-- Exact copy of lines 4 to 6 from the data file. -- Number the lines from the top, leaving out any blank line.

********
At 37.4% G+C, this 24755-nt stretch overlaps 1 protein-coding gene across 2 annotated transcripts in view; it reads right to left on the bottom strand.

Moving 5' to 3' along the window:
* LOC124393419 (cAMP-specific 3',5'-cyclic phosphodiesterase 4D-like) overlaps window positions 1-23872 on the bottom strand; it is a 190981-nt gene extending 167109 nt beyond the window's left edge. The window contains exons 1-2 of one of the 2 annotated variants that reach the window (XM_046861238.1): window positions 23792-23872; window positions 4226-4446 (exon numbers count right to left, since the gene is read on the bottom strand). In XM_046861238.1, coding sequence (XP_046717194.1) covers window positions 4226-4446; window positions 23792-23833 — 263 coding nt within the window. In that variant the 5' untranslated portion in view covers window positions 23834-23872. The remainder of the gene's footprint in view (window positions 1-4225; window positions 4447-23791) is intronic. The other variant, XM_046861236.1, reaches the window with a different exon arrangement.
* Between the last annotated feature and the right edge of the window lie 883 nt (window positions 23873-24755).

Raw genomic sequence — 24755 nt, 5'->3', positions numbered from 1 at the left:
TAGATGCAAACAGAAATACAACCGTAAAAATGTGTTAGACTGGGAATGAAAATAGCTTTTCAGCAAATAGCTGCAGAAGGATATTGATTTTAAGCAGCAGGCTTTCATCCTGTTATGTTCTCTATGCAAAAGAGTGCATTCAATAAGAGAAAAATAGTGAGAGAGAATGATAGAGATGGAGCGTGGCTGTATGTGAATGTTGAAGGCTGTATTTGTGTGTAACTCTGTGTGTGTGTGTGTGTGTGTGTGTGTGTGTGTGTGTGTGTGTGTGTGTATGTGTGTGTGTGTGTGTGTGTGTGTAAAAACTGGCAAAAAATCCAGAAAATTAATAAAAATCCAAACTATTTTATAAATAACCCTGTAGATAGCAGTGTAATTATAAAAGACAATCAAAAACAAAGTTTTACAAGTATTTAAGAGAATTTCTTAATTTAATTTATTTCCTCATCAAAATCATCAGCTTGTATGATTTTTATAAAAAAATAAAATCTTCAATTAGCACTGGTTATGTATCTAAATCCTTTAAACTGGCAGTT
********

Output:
* Between the last annotated feature and the right edge of the window lie 883 nt (window positions 23873-24755).

Raw genomic sequence — 24755 nt, 5'->3', positions numbered from 1 at the left:
TAGATGCAAACAGAAATACAACCGTAAAAATGTGTTAGACTGGGAATGAAAATAGCTTTTCAGCAAATAGCTGCAGAAGGATATTGATTTTAAGCAGCAGGCTTTCATCCTGTTATGTTCTCTATGCAAAAGAGTGCATTCAATAAGAGAAAAATAGTGAGAGAGAATGATAGAGATGGAGCGTGGCTGTATGTGAATGTTGAAGGCTGTATTTGTGTGTAACTCTGTGTGTGTGTGTGTGTGTGTGTGTGTGTGTGTGTGTGTGTGTGTGTGTATGTGTGTGTGTGTGTGTGTGTGTGTAAAAACTGGCAAAAAATCCAGAAAATTAATAAAAATCCAAACTATTTTATAAATAACCCTGTAGATAGCAGTGTAATTATAAAAGACAATCAAAAACAAAGTTTTACAAGTATTTAAGAGAATTTCTTAATTTAATTTATTTCCTCATCAAAATCATCAGCTTGTATGATTTTTATAAAAAAATAAAATCTTCAATTAGCACTGGTTATGTATCTAAATCCTTTAAACTGGCAGTT